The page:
Always use a kettle for making drinks, to prevent illness, and only boil sufficient water (from the cold tap) for the number of drinks needed.

If you have an instant electric shower, you do not need to heat the whole hot water tank for normal use. Turn off the bottom immersion - hot water rises and will heat the whole tank! Just use the top heater, unless you're taking a bath.

PigletJohn Tue 06-Jan-15 23:26:28

if you have cheap off-peak electricity, it is cheaper to use the lower immersion heater. An electric shower will use peak-rate costly electricity.

bigoldbird Sat 10-Jan-15 07:25:54

Hello. Your wiring looks a bit ancient to me, but no matter. You can shop around for various different rates for electric heating, depending on what hours you will be at home etc. We are currently with SSE on the Superdeal Tarriff. This heats for 5 hours overnight, then again for 2 hours in the afternoon. We are all at work all day and this works for us. The storage heaters stay warm all evening and if we don't have loads of people in the house, the hot water lasts as well. With your hot water tank, use just the lower of the immersion heaters. This one will be wired to come on and off only during the off peak rates. The upper one is just for top ups if you run out of water. If you have an electric shower (not a power shower) that will heat the water as you run it, not use water from the tank. In this case, you may prefer not to use the tank at all.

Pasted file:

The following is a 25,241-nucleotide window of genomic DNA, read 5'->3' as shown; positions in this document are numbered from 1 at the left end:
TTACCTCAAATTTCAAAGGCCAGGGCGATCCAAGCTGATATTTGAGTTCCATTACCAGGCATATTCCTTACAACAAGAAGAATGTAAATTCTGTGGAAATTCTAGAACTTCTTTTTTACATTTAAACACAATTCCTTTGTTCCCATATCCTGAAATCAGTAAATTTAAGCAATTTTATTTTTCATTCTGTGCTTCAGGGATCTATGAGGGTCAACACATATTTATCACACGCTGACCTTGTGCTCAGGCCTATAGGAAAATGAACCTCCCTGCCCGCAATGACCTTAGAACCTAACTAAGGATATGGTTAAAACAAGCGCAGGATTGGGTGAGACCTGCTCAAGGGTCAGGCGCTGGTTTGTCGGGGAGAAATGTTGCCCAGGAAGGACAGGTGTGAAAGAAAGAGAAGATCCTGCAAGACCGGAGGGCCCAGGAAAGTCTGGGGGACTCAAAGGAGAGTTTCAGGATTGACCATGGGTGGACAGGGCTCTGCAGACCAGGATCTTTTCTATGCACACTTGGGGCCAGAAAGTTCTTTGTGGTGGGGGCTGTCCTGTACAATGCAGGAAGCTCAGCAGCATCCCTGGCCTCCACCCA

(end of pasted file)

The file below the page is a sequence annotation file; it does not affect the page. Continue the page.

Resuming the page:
I would recommend ringing your supplier. SSE are always really really helpful when I speak to them, and advise me well as to what is the cheapest rate and how I can keep my bills low.

After 28 years with electric heating I love it. I would not go back to gas unless I had to, although I agree it is probably a bit pricier.

bigoldbird Sat 10-Jan-15 07:29:15

Oh, just had a thought. How well is your place insulated? It really is important with electric heating. Are you renting? Not sure what the situation is really, but you could investigate whether there would be help available to insulate it better, there may well be rules on rented properties meeting certain standards, I don't know. Other than that, good curtains, blankets over your knees and cuddle a hot water bottle. DH is very hot blooded and I have to do that to keep warm sometimes without him dying of heat exhaustion!